I faithfully read Time Magazine and the last page interview. This week Lucy Feldman interviewed writer & journalist Joan Didion. I became a fan when Didion published The Year of Magical Thinking after her husband died. I then read essay collections and other works—she a word crafter, convinced of her own ideas. Ms. Didion is now in her 90s. Maybe that’s why her answers were, well, terse. Could I do any better? Here are a few attempts.
How are you feeling in these trying times?
Joan: I feel fine. Slightly bored, but fine.
Beth: I’m eager to get my hair cut, see my grandchildren. But I’ll follow the rules no matter what.
You once said that an experience with vertigo and nausea you had in 1968 was an appropriate response to what was happening in that period. What’s an appropriate response for 2020?
Joan: Vertigo and nausea sound right.
Beth: Quiet rage, but a gradual feeling of relief when the year finally ended ie on Jan. 20th.
You wrote two defining books on grief, The Year of Magical Thinking and Blue Nights. What would you say to the millions who have lost loved ones this year?
Joan: I don’t know. I don’t know that there is anything to say.
Beth: These are difficult times and loss cuts deeply. Mourning loved ones is necessary and you have a right to go through all the stages of grief: denial, anger, bargaining, depression, and acceptance. But I would hope that those who have lost someone have a partner to talk to—either in person or regularly through the phone or video chat. We need each other.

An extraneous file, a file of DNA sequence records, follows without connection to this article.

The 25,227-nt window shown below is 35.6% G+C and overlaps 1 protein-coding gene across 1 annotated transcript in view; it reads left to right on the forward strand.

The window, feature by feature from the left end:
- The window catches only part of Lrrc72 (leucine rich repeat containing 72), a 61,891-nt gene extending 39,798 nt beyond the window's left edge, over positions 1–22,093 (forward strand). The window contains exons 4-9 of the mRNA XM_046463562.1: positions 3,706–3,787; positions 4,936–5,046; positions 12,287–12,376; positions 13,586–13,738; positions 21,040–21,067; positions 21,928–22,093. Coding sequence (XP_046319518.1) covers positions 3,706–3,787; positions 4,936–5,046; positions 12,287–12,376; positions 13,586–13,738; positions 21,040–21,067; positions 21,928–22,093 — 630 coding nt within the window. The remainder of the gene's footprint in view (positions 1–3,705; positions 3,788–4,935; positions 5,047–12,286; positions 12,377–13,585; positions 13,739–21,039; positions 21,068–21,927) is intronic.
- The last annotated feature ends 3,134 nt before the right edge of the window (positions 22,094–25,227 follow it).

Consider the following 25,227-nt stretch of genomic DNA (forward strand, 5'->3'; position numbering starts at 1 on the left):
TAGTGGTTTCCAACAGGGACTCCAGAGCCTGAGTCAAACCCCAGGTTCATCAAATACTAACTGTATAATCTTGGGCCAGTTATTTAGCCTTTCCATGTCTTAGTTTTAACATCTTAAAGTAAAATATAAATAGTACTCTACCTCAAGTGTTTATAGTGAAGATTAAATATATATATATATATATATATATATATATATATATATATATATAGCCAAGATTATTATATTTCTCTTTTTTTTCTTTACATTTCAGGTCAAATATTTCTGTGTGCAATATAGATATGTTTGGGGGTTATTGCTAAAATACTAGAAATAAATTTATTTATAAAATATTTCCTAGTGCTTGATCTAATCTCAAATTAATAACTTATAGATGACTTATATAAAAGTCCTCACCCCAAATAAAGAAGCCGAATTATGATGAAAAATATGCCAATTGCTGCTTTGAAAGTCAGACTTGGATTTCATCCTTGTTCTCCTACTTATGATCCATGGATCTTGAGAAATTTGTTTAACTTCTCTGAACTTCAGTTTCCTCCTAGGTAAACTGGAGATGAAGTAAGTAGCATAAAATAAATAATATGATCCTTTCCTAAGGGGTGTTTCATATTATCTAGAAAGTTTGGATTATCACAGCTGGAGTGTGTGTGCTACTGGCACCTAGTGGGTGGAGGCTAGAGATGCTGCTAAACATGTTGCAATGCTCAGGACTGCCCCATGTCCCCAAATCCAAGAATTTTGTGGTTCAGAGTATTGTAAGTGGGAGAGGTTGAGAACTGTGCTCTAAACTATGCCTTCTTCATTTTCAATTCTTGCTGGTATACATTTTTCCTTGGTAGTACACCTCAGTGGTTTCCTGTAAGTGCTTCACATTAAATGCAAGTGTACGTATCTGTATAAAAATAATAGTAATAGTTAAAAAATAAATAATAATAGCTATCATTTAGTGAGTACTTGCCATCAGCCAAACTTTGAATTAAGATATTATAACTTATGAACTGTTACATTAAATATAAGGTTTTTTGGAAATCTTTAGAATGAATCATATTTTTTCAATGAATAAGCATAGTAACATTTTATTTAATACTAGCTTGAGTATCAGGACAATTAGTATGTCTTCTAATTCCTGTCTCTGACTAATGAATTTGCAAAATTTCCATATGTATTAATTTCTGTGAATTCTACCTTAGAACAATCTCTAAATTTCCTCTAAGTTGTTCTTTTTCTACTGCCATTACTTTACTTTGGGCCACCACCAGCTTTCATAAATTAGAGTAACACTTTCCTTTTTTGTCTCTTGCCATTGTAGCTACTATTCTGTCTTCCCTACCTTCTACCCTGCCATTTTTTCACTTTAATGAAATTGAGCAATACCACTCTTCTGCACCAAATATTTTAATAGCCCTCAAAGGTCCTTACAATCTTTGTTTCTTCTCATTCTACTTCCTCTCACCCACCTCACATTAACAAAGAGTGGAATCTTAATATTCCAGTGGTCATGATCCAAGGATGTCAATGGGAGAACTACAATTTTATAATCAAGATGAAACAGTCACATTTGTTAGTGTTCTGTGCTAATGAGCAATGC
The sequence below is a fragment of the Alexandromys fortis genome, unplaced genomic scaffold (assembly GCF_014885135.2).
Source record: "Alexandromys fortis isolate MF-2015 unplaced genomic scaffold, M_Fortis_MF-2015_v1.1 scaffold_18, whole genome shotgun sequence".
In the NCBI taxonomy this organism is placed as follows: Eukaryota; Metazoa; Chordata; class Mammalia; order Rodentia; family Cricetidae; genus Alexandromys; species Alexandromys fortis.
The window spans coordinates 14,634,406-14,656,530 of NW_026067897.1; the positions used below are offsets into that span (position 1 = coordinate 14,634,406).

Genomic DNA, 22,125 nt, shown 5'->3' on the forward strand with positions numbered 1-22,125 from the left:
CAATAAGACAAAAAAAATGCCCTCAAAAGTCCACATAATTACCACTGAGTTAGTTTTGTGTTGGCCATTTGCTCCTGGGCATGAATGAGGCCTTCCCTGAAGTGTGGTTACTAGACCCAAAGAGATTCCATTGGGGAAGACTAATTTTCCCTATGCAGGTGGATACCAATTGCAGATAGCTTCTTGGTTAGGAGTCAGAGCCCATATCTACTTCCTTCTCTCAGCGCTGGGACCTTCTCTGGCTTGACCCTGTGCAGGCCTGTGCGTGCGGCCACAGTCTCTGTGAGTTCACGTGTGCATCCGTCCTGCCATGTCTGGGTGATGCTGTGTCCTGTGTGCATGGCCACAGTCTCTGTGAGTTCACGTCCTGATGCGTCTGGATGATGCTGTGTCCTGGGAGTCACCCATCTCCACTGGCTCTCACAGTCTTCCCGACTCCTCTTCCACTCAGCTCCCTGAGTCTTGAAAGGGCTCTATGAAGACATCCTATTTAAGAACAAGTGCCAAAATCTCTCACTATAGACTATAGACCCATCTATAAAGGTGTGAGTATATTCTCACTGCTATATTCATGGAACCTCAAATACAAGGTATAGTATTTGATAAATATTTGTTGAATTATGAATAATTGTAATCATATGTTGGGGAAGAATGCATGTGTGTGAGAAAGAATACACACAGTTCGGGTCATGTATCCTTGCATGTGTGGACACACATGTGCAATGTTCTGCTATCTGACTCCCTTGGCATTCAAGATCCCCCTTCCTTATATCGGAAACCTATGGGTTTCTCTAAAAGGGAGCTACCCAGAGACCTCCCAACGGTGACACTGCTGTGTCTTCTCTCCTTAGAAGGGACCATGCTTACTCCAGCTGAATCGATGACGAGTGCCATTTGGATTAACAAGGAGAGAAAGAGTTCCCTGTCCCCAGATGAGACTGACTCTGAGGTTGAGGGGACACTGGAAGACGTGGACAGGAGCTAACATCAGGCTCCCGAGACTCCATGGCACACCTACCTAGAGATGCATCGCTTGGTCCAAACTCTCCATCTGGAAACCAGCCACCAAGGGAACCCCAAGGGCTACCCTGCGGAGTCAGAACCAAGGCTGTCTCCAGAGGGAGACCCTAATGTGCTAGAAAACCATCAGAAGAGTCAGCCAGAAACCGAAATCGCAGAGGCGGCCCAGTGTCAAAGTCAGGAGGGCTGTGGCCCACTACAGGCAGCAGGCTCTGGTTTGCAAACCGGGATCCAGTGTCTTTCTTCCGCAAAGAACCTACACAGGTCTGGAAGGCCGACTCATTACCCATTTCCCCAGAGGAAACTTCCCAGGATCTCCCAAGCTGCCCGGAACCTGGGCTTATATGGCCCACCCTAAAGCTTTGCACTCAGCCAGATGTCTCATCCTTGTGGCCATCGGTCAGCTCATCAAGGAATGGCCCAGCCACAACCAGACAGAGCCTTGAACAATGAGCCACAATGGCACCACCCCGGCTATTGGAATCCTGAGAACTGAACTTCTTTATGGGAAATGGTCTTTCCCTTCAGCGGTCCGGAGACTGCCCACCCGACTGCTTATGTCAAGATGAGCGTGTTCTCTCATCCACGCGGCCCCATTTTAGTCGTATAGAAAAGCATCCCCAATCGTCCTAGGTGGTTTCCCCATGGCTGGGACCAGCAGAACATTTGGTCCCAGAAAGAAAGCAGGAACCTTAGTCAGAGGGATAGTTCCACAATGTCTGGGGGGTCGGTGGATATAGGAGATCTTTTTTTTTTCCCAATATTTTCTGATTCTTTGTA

Do you have hope?
Joan: Hope for what? Not particularly, no.
Beth: Of course. I don’t think you can get out of bed missing someone or mourning someone or looking at a time when you can’t do the things you love and not have a glimmer of hope—we all have to have hope.
Which feels more like home: New York or California?
Beth: I would have to alter the question to Chicago or California. After recently living in the latter for seven years, yet having been born and raised in Chicago, I would have to say I have come HOME. But there is always adjustment. Today, we have over ten inches of snow. So you could say that does require an adjustment, but I made my first snowball in seven years! This snow is “GREAT FOR PACKING!”
What do you make of the old adage, write what you know?
Joan: I don’t make anything of it.
Beth: It’s a great stepping off place, especially writing fiction. You have to KNOW something about the PLACE in the story. People mirror where they live: neighbors, public places like schools, churches. I don’t think I could write about NYC, but I can write about Chicago.
Do you ever reread your past writing? If so, what do you think?
Joan: Sometimes I do. Sometimes I think something is well done, sometimes I think, Woops.
Is there anything you wish to achieve that you have not?
Joan: Figuring out how to work my television.
What are you looking most forward to in 2021?
Joan: An Easter party, if it can be given.
Beth: Everything—getting the vaccine, shopping, trips to be with my family. Blessings.
PS These are not all the questions Joan was asked, but the ones I felt pertinent to my post. Thanks for reading.